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As you can see from the shape of the flowers, these little beauties are certainly in the global mint family (Lamiaceae), which makes them cousins of thyme, sage and rosemary. This is Prostanthera “Poorinda David” a common cultivar, which flowers profusely in spring. The aroma of the crushed leaves of most species is far more subtle and complex than the more commonly grown culinary mint, and I like them far better. As a backdrop, I’ve planted another lamiaceae plant, Balm of Gilead (Cedronella canariensis), another old favourite of mine, that grows to 2.5 m and will sprawl every which way if left to its own devices. I cut it back today and will do it again in autumn. The heady scent is like a blend of camphor and eucalyptus, and it blends surprisingly well with the subtle notes of the Australian mint bushes. Consequently, it’s a lovely spot to walk through, from the rabbits to go and see the chickens. 🙂

Behind the chicken hutch I planted a couple of quite low-growing Australina native tea trees last autumn, a Grampians Tea Tree (Leptospermum turbinatum) and a cultivar Leptospermum “Riot”. 

I first saw L. turbinatum many years ago when bushwalking in the Grampians in Victoria and it’s a delightful spreading shrub, with shiny, deep green leaves and classic tea tree flowers.

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On the other hand, L. “Riot” is a mass of vibrant, cerise pink flowers that cover the plant and are incredibly attractive for me as well as bees, other desirable insects and native birds!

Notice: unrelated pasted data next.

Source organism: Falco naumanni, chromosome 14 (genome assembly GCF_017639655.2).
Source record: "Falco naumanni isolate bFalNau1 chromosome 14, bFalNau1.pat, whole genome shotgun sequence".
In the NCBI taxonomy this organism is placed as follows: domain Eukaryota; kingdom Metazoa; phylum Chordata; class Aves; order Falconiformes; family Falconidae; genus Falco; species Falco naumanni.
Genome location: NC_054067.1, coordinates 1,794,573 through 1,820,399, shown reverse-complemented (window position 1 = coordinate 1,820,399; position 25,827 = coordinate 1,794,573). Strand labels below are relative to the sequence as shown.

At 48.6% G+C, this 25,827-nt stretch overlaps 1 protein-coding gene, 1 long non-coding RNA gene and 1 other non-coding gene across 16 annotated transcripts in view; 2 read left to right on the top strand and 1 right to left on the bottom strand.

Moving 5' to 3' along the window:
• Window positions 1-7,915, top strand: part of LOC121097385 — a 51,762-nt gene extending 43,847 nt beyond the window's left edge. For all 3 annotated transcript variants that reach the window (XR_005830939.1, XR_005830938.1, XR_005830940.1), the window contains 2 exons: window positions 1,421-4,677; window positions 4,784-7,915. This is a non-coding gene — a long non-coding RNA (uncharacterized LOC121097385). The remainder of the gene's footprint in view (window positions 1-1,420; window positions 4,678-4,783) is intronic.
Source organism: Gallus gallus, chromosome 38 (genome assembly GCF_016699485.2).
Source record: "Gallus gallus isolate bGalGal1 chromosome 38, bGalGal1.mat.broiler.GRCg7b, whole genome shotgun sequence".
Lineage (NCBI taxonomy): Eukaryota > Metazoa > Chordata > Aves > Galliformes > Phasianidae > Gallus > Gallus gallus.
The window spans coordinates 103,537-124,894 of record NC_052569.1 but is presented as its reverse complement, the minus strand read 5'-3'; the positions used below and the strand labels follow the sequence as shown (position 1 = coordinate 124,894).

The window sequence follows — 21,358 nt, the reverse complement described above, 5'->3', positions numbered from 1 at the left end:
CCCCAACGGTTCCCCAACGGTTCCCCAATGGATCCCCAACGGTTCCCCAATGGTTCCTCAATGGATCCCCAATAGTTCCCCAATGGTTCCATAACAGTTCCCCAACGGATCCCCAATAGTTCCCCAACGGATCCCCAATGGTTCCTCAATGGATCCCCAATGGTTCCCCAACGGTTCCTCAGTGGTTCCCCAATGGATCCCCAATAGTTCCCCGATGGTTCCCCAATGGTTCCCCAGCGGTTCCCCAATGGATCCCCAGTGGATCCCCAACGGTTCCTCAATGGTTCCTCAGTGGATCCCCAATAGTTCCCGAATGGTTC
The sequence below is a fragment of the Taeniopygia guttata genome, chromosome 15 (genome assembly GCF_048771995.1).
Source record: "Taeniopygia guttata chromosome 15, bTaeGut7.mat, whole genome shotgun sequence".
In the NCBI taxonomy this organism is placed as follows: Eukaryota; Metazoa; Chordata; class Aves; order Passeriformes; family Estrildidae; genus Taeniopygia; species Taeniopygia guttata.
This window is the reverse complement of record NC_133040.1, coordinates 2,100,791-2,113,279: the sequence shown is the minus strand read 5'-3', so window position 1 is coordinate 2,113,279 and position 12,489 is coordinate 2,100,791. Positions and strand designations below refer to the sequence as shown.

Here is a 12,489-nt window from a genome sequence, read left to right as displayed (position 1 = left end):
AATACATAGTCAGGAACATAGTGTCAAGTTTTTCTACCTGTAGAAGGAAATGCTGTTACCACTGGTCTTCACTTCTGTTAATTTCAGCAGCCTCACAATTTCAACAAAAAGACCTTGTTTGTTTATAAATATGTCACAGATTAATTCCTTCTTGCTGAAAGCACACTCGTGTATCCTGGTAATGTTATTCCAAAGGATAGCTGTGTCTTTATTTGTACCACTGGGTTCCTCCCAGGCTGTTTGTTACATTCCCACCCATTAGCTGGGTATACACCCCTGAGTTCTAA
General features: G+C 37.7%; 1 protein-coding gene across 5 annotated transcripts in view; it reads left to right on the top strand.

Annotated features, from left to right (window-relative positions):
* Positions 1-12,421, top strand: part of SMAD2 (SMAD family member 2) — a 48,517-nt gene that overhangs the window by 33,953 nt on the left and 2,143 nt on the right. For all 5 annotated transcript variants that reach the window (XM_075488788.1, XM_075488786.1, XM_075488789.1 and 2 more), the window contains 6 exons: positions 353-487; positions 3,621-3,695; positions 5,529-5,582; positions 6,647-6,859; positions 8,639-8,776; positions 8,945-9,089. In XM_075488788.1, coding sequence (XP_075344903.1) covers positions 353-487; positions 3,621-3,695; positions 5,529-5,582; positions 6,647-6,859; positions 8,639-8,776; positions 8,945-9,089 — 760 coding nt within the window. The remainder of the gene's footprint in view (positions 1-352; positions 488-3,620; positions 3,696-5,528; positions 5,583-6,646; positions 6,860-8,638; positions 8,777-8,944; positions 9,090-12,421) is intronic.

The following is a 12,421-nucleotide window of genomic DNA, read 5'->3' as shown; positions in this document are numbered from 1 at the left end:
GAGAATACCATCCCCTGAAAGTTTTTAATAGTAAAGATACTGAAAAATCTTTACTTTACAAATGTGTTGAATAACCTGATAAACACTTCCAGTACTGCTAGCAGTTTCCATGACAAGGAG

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I’m thrilled these two have taken so well to this otherwise difficult spot. And I love anything that helps the bees ❤

Meanwhile, I’m having an early night. It’s been a long and energetic day and I start a new unit for university, Writing Poetry as well as work at Oak tomorrow. Also, it’s the start of my birthday week – I figure when you get to my age, you can fully expect to celebrate it for a week rather than just a day 😀

Take care and I’ll see you tomorrow!

Saturday Musing – Day 26 NaBloPoMo

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kunanyi/Mt Wellington late this afternoon

It was a strange day, but typical of Hobart in the spring.

Chilly westerly wind, and dark clouds off kunanyi/Mt Wellington, making Hobart look very gothic. One moment rain. Then sunshine and a reminder that summer is officially less than a week away.

My mood was equally odd and quite gloomy, I felt decidedly unsettled.

After running around chasing my tail most of the day I settled to doing some more to the shopping bag I started yesterday. I find repetitive tasks like this calming. Amazed, I realised I’ve nearly finished it!

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I got to the end of the netting section and discovered that I wasn’t going to have enough of the main colour to finish, so found a skein of  cream for the top band and handles. I’m very pleased with it but the real test will be when I take it to the shops and fill it with groceries!